In the Indian state of Kerala, menstrual cycle simulators are found in malls.
Indian women stand in a circle with their cell phones ready and a somewhat conservative but amusing smile on their faces. Men sit on chairs in the middle, screaming and writhing in pain, which the menstrual simulator transmits to their bodies via two cables.
As in many countries around the world, menstruation – and everything that goes with it – is still a taboo topic in India. In many areas, a woman is still considered impure during menstruation. They are kept away from social and religious gatherings, even the kitchen. A new campaign wants to change that.
“I don’t want to try that again.”
“It really hurts.” Influencer Sharan Nair Zor says, “I never want to experience this again BBC. Try the simulator in a mall in Kerala, southeast of the country. While “the men, including me, shouted and shook the shop, ‘the women’ didn’t feel anything,'” he recalls. Some young men even yelled to shut down the machine immediately.
This reaction is not rare – on the contrary, says Achilles Manuel of the local division of the Indian Medical Association. “Women don’t wince even at level nine, while men find it hard to get past four, even though the simulator only captures 10 per cent of actual pain,” he told the BBC.
“Life Cup” sets a world record
The project was initiated by local Congressman Hebe Eden (39) and the Indian Medical Association, which represents physicians. Menstrual cycle simulators are now ubiquitous in Kerala – whether in malls or at the university.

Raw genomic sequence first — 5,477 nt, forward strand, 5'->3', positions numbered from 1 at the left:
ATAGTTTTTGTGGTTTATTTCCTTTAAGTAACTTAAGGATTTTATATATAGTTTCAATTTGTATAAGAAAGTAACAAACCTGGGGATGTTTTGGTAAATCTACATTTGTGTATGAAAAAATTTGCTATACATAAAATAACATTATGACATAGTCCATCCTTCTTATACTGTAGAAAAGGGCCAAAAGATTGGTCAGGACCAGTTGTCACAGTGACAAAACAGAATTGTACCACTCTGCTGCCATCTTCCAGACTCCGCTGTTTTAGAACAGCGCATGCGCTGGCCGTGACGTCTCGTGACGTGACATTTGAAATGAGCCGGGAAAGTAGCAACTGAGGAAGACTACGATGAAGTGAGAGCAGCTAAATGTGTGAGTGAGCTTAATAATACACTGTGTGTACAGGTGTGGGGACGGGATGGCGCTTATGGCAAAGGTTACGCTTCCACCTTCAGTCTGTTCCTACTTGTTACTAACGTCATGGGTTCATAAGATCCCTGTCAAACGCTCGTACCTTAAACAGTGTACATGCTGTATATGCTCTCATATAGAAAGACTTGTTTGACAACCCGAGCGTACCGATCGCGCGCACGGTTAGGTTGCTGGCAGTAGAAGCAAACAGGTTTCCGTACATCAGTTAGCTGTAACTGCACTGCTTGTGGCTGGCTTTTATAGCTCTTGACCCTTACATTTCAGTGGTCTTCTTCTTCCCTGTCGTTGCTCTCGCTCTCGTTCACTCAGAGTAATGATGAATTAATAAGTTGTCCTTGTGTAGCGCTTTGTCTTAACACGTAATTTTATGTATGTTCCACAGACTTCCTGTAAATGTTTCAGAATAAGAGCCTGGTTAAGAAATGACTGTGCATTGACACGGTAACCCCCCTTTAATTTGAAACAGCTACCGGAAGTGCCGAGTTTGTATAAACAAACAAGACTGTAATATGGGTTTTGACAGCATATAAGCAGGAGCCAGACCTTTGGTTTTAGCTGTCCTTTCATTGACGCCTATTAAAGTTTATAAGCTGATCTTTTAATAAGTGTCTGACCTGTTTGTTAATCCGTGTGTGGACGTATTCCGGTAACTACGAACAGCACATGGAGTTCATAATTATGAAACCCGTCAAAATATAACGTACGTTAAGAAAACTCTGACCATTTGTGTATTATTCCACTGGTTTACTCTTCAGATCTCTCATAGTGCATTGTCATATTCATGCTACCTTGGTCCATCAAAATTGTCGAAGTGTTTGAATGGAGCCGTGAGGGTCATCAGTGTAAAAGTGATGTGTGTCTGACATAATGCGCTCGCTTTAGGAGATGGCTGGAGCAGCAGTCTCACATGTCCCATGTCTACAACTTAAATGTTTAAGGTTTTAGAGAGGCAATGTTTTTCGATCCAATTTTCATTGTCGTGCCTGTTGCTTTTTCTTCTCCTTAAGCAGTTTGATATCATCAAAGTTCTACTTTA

Pain simulators are the tip of the campaign mountain. A few months ago, Representative Eden launched an initiative as part of the “Cup of Life” project, in which thousands of menstrual cups were donated to women in the village of Kumbalangi. Earlier this year, the governor of Kerala declared Kumbalangi the first tampon-free village in India.
The Life Cup campaign concluded on Wednesday with the distribution of 100,000 menstrual cups. This even set a new world record. “This is the beginning of a revolution,” the leaders wrote in their Instagram posts.
The goal is an open approach to menstruation
With a pain simulator, organizers are now making the topic up close and personal with people. The simulator helps men understand how poorly they have been suffering from such intense pain for years, says attorney Sandra Sunny, one of the women behind the campaign. “For men, it’s a machine they can stop. But we can’t.”
The goal of the campaign is to break the barriers that make open discussion about the menstrual cycle difficult. The people behind the campaign want to stimulate open discussion and create a healthy and progressive attitude toward menstruation. And they did succeed: At colleges in the Ernakulam district, the simulator there sparked huge open discussions, according to the BBC report.
“If you ask boys at school directly what they know about menstrual cramps, they are reluctant to talk about it,” Lawyer Sunny explains. After trying the simulator, they became more open.
Menstruation is still a taboo topic
In this way, sustainable improvement can be initiated. Until now, women’s health, especially with regard to menstruation, has been a topic that has not been discussed much. Although it’s changing slowly in urban areas, many women still feel uncomfortable talking about their periods with their employer or even just male family members — even if they’re experiencing cramps like hell day and night. They prefer the strictness of their teeth.
Some companies around the world have started giving women vacations during their lifetime. But this idea is very controversial. Campaign organizers in Kerala are happy if they can make a general change of mindset. (hey)
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